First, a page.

Classic FM and Radio 1, plus endless ads and films scores, and of course Spotify are responsible for putting Einaudi centre-stage. And to be fair, as background music, he has a place. But there’s no escaping the thought that Einaudi owes much to family connections: his father was a publisher working with authors including Primo Levi and Italo Calvino, while his paternal grandfather was a post-war president of Italy. His mother, Renata Aldrovandi, played the piano to him as a child, and her father Waldo Aldrovandi was a pianist, opera conductor and composer. The route to his teacher Luciano Berio may not have been so difficult.

Ah, the power of cheap music. One longed for Dudley Moore still to be alive to perform one his musical parodies. Or for a bear or a wildcat to emerge from the Piedmontese shadows to liven things up.

Liz Thomson's website


100% agree. I saw one of his concerts in 2013 and it just seems like his music is as you say turning into "background music". We paid 70£ per ticket and he serenaded us for nearly 2 hours, without passion, bored me nearly to sleep and the audience gutlessly gave him a standing ovation. I don't get it.

It is passionless, bloodles, convictionless.... Classic FM, Spotify etc have a lot to answer for and once-respectable record companies pour all the money and resources into this pap instead of fostering real talent.

If only your criticism shone as brightly as your phone screen did throughout the entire performance. The soul would have no rainbow had the eyes no tears.

Well I'm sorry but it was pitch black and thus impossible to use the traditional pen and notebook I'd brought. Not that my detailed notes were required.

I’m not sure why you even bothered to turn up and write a review about this fantastic concert of Ludovico Einaudi in the Barbican. Sorry that you were unable to recognise the variation in his music. Seems you forgot that music and life is about the small things that matter. In time you mary realise you attended but missed the concert of your life.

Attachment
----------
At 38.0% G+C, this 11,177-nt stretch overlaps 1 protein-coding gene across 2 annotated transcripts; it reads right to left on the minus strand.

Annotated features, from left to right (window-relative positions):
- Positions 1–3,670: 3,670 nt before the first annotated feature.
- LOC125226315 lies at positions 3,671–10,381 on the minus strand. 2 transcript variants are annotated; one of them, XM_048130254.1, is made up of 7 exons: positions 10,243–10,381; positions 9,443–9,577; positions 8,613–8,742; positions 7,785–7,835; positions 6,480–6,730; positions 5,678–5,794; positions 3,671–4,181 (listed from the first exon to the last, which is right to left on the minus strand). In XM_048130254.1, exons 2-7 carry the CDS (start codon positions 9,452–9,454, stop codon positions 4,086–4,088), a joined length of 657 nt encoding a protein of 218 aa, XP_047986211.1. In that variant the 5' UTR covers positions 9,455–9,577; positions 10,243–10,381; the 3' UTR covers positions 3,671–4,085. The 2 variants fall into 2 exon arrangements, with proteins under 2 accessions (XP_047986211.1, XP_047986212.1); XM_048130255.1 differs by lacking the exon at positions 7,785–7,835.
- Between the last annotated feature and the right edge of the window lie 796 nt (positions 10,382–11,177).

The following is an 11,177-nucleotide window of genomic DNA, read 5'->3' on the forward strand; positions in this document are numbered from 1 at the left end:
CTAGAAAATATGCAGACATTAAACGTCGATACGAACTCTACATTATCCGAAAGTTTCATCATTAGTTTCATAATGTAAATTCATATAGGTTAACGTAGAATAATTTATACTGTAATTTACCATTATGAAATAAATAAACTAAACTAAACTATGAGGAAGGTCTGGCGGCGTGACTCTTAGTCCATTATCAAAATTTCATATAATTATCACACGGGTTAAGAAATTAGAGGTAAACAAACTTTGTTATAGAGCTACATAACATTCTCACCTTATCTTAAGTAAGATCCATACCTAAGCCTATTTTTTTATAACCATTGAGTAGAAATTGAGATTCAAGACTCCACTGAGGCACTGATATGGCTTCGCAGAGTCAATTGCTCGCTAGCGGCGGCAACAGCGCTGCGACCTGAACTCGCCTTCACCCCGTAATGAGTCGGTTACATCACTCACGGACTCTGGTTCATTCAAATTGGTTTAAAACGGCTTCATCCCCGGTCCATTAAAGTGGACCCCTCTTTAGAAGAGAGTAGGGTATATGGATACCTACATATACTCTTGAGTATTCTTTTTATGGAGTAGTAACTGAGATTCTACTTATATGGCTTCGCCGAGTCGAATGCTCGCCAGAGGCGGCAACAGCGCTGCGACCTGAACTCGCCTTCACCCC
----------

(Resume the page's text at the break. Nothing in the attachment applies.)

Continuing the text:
Very much doubt it.

Einaudi is a melodist. Its not so easy to write great beautiful melodies, it requires an X factor. He has it. Its true he is not a technician, he is not a bach, but he is a great classical composer. Oh yes. You just have to reawaken your ability to listen to quality and worry less about technique.

A melodist? Hmmmm. Discuss. X-Factor is where he belongs. Bach - who has a cap B btw - is not 'a technician' but a great composer, a giant of western music. Einaudi has no technique, as composer or performer. He's as great a classical composer as Lloyd-Webber - ie not at all.


Let my main man Prokofiev reinforce what Liz says here: 'melody...should be clear and simple without being repetitive or trivial'. Or banal, which is all I hear in Einaudi. Lloyd Webber did also come to mind, but he at least had a few melodic inspirations early on, even if they were indebted to other composers.

Your entitled your opinion but in my opinion your wrong for me the concert that I attended on Sunday was superb.

What would you suggest for a novice to this kind of music instead? Philip Glass is just endless arpeggios. Einaudi is good background music while I work, but where should I head for 'better'?

If I may jump in here, Reich and Adams. Both took similar points of departure to Glass, but evolved far more interestingly. Even their early works are thrilling.